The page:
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Why should emergency exit signs be green, not red?

Emergency exit signs should be green and not red


Why should emergency exit signs be green, not red?

In most countries, viz. Europe, United Kingdom, India, China, Japan, Australia, New Zealand and South Korea, emergency exit signs are green according to Directive 92/58 / EEC, BS EN 1838 and BS 5266 while in the United States, red and green are allowed both but mostly are in red.
It is still questionable that if the red colour is more visible from a distance, then why the emergency exit signs should not be red. There may be two main reasons behind the most acceptable green colour for the emergency sings.
1. Scattering and diffraction effect of light in smoke: green causes less distortion and is more visible.
2. Human psychology: Green represent ‘safe’ while Red is ‘danger’

1. Scattering and diffraction of light in smoke

What is scattering of light?
When light interacts with the particles, it is partially absorbed by the particles and then emitted at a slightly different energy / wavelength is called light scattering. When light travel from one medium to another Eg. air, part of the light is absorbed by the particles of the medium preceded by its subsequent radiation in a particular direction. This phenomenon is called light scattering. The intensity of the scattered light differs on the size of the particles and the wavelength of the light.
Scattering occurs when a light is absorbed by particles and then emitted, while reflection occurs when light is simply reflected on the surface without interacting.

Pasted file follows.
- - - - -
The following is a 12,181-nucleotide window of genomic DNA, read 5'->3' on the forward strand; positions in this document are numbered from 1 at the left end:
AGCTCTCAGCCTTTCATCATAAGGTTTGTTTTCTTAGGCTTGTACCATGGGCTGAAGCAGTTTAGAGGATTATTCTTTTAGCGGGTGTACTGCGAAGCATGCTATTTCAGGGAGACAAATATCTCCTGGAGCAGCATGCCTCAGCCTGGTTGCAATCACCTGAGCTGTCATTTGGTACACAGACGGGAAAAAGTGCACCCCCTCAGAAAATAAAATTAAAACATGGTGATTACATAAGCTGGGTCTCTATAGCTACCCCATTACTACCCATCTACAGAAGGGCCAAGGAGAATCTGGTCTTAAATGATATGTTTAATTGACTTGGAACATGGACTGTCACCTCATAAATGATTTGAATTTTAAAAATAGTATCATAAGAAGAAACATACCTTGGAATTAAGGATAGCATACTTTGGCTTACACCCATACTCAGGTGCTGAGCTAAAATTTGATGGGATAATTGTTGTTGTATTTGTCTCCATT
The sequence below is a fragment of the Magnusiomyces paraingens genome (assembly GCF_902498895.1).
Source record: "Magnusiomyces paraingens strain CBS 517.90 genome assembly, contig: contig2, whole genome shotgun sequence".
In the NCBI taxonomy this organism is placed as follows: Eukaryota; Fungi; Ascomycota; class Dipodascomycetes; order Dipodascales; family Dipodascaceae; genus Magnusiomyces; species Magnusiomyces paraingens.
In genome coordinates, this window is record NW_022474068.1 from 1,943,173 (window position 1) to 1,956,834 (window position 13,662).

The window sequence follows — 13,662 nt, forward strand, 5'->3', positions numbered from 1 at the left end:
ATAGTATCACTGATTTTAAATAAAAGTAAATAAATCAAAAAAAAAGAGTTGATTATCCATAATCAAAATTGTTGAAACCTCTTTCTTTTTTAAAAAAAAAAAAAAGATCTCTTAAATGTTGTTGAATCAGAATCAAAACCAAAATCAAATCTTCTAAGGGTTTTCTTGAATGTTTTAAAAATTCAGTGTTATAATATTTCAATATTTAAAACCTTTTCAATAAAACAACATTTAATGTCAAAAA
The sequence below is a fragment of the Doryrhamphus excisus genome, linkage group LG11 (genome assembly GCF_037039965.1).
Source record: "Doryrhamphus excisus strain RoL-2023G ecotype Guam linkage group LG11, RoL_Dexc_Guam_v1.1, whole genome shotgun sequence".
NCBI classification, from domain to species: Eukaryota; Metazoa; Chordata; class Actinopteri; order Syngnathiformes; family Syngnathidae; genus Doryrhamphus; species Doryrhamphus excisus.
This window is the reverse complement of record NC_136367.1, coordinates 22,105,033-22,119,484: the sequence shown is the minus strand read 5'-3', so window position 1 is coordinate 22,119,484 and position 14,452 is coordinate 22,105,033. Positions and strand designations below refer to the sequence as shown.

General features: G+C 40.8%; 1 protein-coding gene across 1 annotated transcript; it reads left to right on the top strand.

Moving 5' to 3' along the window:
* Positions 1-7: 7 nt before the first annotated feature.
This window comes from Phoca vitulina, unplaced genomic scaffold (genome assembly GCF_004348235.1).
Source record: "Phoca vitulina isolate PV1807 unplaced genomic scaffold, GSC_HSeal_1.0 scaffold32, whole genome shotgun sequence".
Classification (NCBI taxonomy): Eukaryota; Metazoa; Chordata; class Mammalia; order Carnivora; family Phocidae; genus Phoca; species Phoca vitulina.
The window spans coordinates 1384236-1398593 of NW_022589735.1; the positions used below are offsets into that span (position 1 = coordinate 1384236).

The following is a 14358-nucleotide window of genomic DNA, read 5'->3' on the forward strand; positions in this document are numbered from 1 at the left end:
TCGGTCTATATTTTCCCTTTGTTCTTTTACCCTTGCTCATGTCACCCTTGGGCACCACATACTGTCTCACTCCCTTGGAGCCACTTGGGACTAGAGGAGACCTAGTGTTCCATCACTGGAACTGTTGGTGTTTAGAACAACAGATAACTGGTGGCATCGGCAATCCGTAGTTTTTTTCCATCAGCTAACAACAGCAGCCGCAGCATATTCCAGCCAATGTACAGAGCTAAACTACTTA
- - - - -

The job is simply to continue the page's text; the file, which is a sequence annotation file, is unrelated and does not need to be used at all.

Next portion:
Scattering of light
Scattering of light

Blue / purple light has the shortest wavelength, therefore, most scattered, while red has the longest and least scattered wavelength, so it can be seen from a distance.
The green is in the middle and, therefore, is not very scattered, but it can also be seen from a distance.
What is diffraction of light?
Diffraction is the slight bending of light as it travels across the edge of an object. The extent of bending depends on the comparative size of the light wavelength in relation to the size of the opening. If the aperture is much greater than the wavelength of the light, the bending will be almost imperceptible. However, if the two are closer the amount of bending is considerable and easily visible to the naked eye.
The longer the wavelength, the greater the diffraction effect. Red light has a longer wavelength, while blue / purple light has the shortest wavelength and green is intermediate.

Diffraction of light
Diffraction of light
Therefore, the red light has more diffraction, while the green one has less diffraction.
In the image above, the light diffraction pattern shows a maximum point of light in the centre surrounded by secondary maxima of much lower intensity. Green light has an average wavelength, or we can say less compared to red light, therefore, a narrow diffraction, while red light has a longer wavelength, the wider the diffraction pattern. The slot light at the bottom of the light box scattered in the vicinity and increased background noise, which reduced visibility.
Red light diffract more
Red light diffract more

Because different colours of light travel at different wavelengths, some are easier to see than others, however, green is the most visible colour from a distance because the wavelength of green light is medium and it is insignificantly dispersed from the direct path to the observer. Therefore, the remaining non-scattered light is mainly of longer wavelengths and looks redder but looks like a scattered spot.
Another reason is that fluorescent green can be seen better than other distant colours in a dense smoke-filled environment due to a lower diffraction and dispersion effect. Simplifying the scattering phenomena, it clearly illustrates that the green colour cannot be easily suppressed for flashing lights in smoke-filled environments.

Diffraction of red light in dense smoke
Diffraction of red light in dense smoke